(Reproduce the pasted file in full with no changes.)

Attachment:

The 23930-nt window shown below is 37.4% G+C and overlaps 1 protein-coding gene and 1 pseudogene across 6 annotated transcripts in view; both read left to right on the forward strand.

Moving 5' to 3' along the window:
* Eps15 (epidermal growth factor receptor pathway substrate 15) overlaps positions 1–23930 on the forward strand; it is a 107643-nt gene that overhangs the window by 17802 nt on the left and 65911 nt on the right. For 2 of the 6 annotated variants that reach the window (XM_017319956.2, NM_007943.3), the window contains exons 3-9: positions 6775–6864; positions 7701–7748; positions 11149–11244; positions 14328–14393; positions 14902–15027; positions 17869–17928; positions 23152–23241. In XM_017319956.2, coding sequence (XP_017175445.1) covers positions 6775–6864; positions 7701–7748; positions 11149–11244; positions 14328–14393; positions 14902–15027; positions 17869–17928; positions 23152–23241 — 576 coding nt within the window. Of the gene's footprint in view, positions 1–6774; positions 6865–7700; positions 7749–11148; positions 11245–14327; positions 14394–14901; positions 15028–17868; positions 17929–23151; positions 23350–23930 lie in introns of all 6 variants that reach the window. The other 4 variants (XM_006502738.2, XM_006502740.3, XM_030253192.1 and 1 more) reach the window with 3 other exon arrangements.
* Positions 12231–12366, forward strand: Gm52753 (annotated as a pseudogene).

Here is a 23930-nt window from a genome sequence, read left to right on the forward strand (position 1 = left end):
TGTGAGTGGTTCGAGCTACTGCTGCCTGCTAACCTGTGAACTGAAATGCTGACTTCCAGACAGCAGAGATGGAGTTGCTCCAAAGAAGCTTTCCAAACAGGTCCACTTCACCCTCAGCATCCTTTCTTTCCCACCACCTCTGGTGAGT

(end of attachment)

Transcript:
The 23930-nt window shown below is 37.4% G+C and overlaps 1 protein-coding gene and 1 pseudogene across 6 annotated transcripts in view; both read left to right on the forward strand.

Moving 5' to 3' along the window:
* Eps15 (epidermal growth factor receptor pathway substrate 15) overlaps positions 1–23930 on the forward strand; it is a 107643-nt gene that overhangs the window by 17802 nt on the left and 65911 nt on the right. For 2 of the 6 annotated variants that reach the window (XM_017319956.2, NM_007943.3), the window contains exons 3-9: positions 6775–6864; positions 7701–7748; positions 11149–11244; positions 14328–14393; positions 14902–15027; positions 17869–17928; positions 23152–23241. In XM_017319956.2, coding sequence (XP_017175445.1) covers positions 6775–6864; positions 7701–7748; positions 11149–11244; positions 14328–14393; positions 14902–15027; positions 17869–17928; positions 23152–23241 — 576 coding nt within the window. Of the gene's footprint in view, positions 1–6774; positions 6865–7700; positions 7749–11148; positions 11245–14327; positions 14394–14901; positions 15028–17868; positions 17929–23151; positions 23350–23930 lie in introns of all 6 variants that reach the window. The other 4 variants (XM_006502738.2, XM_006502740.3, XM_030253192.1 and 1 more) reach the window with 3 other exon arrangements.
* Positions 12231–12366, forward strand: Gm52753 (annotated as a pseudogene).

Here is a 23930-nt window from a genome sequence, read left to right on the forward strand (position 1 = left end):
TGTGAGTGGTTCGAGCTACTGCTGCCTGCTAACCTGTGAACTGAAATGCTGACTTCCAGACAGCAGAGATGGAGTTGCTCCAAAGAAGCTTTCCAAACAGGTCCACTTCACCCTCAGCATCCTTTCTTTCCCACCACCTCTGGTGAGT